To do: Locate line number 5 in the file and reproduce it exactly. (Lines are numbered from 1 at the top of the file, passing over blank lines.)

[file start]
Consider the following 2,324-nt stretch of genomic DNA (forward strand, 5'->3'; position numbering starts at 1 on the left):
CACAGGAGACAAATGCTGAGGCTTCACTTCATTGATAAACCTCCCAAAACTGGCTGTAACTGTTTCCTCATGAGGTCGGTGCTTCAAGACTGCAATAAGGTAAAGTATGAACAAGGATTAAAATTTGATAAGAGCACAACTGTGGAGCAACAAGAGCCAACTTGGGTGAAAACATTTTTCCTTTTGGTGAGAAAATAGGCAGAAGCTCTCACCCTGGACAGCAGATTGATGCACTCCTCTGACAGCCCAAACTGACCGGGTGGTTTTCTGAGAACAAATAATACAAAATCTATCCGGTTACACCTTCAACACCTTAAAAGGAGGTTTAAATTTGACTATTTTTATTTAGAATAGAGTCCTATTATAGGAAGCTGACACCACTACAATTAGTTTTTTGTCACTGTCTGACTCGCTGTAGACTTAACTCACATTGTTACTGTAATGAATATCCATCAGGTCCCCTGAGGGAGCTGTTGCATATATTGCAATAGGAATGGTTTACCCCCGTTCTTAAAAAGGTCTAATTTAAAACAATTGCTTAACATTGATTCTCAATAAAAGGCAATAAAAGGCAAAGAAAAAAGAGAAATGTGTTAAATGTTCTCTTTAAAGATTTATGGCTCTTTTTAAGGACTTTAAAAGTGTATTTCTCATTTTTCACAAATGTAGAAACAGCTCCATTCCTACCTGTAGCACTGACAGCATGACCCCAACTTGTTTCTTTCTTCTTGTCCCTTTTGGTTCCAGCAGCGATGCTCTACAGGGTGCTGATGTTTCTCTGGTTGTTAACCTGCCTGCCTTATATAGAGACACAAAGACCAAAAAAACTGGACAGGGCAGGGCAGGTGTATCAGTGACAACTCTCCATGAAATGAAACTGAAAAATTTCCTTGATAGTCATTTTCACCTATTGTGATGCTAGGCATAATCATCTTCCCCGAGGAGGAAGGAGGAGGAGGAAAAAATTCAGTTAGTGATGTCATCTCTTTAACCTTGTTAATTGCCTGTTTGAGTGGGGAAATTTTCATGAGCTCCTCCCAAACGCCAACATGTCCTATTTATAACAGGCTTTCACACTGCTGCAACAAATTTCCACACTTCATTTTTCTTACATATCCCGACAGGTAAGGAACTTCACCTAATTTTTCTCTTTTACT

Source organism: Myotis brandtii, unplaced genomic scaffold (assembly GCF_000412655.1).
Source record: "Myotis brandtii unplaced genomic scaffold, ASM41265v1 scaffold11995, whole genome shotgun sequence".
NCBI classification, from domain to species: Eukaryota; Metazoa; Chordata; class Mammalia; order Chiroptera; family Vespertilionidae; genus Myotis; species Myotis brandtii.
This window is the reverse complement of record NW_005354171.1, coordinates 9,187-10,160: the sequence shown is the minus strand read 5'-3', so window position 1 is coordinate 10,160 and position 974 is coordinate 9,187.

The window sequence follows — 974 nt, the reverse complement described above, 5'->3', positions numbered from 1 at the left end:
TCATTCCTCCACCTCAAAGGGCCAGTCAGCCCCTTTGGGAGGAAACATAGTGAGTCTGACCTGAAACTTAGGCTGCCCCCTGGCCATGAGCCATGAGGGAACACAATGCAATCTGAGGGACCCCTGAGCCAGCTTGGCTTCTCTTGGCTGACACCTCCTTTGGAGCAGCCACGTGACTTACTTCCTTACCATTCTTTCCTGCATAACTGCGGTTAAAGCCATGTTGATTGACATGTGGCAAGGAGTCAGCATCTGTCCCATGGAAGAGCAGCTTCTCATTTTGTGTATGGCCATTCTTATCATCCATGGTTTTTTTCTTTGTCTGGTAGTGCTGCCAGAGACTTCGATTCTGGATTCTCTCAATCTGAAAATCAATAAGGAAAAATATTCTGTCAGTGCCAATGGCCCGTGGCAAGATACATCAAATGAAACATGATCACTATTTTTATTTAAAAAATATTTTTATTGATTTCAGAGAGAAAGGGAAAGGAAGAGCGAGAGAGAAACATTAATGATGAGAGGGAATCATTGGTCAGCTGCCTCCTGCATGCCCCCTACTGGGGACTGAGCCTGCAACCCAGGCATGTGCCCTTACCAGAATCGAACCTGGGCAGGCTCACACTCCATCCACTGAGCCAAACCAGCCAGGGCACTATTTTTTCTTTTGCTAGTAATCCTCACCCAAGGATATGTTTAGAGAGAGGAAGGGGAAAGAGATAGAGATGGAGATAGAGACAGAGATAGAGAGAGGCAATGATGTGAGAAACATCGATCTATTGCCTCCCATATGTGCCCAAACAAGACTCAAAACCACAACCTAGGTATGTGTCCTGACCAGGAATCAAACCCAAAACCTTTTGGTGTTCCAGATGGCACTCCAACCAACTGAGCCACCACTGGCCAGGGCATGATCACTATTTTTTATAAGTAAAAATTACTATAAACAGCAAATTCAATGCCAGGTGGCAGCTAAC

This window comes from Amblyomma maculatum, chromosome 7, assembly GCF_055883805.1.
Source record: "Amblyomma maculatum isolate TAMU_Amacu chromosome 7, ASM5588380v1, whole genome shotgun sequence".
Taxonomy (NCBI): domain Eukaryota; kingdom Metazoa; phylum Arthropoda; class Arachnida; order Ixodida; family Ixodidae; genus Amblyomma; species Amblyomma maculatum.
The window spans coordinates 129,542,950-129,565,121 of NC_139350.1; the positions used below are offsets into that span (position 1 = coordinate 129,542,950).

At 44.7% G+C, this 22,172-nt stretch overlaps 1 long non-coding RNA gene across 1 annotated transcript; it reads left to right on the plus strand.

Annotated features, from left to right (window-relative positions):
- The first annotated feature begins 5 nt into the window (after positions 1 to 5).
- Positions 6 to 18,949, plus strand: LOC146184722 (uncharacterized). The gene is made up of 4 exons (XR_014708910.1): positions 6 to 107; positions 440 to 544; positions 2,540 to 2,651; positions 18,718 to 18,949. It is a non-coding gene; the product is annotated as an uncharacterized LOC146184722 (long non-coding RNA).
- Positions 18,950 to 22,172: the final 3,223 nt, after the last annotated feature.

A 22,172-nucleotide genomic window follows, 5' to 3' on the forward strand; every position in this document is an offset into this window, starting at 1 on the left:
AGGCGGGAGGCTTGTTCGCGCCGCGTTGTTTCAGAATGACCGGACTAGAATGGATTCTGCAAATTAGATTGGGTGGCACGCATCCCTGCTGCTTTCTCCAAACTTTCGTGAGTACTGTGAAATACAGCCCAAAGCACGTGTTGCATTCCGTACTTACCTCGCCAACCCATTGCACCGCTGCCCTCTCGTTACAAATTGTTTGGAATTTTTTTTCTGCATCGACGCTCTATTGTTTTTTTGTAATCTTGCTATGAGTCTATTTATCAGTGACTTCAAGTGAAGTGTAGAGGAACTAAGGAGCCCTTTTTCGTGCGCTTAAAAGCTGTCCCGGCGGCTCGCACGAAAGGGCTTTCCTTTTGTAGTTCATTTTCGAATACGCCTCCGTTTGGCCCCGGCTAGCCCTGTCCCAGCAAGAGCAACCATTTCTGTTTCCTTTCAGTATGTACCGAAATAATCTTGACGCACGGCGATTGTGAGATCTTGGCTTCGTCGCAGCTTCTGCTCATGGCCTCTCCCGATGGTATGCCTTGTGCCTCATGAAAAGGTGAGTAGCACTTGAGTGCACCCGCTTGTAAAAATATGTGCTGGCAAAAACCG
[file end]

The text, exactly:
NCBI classification, from domain to species: Eukaryota; Metazoa; Chordata; class Mammalia; order Chiroptera; family Vespertilionidae; genus Myotis; species Myotis brandtii.